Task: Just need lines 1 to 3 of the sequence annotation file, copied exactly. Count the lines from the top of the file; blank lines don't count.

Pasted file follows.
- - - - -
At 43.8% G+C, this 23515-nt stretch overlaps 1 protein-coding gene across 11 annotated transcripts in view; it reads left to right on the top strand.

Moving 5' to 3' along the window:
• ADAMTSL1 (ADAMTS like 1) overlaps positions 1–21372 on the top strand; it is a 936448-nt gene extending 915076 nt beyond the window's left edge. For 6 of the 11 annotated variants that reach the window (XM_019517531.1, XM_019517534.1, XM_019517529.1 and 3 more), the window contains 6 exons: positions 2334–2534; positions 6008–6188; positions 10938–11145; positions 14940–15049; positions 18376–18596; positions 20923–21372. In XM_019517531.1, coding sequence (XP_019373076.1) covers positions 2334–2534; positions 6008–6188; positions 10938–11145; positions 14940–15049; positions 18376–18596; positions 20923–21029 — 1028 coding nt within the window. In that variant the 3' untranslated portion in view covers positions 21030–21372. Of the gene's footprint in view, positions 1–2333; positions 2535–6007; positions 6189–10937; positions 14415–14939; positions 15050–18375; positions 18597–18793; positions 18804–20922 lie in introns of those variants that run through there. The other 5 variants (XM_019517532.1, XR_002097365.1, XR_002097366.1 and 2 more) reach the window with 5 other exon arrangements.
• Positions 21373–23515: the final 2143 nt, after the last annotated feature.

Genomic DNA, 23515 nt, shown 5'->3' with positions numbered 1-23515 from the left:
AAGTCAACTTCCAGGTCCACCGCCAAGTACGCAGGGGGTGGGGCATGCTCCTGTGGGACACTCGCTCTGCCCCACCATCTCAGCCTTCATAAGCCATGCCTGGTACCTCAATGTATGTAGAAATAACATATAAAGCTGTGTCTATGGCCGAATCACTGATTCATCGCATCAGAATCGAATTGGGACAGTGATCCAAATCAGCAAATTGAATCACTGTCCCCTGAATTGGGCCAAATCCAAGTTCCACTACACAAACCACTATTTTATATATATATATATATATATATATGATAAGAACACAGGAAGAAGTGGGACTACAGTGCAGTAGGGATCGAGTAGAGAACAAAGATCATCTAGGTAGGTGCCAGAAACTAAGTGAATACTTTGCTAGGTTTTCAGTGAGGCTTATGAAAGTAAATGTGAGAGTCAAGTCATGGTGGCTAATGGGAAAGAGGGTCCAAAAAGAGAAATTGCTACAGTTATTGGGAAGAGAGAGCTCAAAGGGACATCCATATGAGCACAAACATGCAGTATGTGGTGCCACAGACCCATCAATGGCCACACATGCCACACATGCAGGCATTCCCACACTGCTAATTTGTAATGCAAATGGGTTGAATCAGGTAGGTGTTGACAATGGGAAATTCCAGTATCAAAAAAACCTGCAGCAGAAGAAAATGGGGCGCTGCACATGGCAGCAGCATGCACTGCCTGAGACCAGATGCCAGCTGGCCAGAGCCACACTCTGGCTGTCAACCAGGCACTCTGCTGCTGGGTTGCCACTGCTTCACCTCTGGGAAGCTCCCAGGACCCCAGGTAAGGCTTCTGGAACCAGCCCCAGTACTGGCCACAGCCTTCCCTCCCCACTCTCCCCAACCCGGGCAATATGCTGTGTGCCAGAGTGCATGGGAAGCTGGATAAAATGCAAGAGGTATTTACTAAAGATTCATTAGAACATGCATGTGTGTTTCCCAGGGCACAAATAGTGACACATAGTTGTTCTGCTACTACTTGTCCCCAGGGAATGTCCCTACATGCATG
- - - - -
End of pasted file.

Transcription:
At 43.8% G+C, this 23515-nt stretch overlaps 1 protein-coding gene across 11 annotated transcripts in view; it reads left to right on the top strand.

Moving 5' to 3' along the window:
• ADAMTSL1 (ADAMTS like 1) overlaps positions 1–21372 on the top strand; it is a 936448-nt gene extending 915076 nt beyond the window's left edge. For 6 of the 11 annotated variants that reach the window (XM_019517531.1, XM_019517534.1, XM_019517529.1 and 3 more), the window contains 6 exons: positions 2334–2534; positions 6008–6188; positions 10938–11145; positions 14940–15049; positions 18376–18596; positions 20923–21372. In XM_019517531.1, coding sequence (XP_019373076.1) covers positions 2334–2534; positions 6008–6188; positions 10938–11145; positions 14940–15049; positions 18376–18596; positions 20923–21029 — 1028 coding nt within the window. In that variant the 3' untranslated portion in view covers positions 21030–21372. Of the gene's footprint in view, positions 1–2333; positions 2535–6007; positions 6189–10937; positions 14415–14939; positions 15050–18375; positions 18597–18793; positions 18804–20922 lie in introns of those variants that run through there. The other 5 variants (XM_019517532.1, XR_002097365.1, XR_002097366.1 and 2 more) reach the window with 5 other exon arrangements.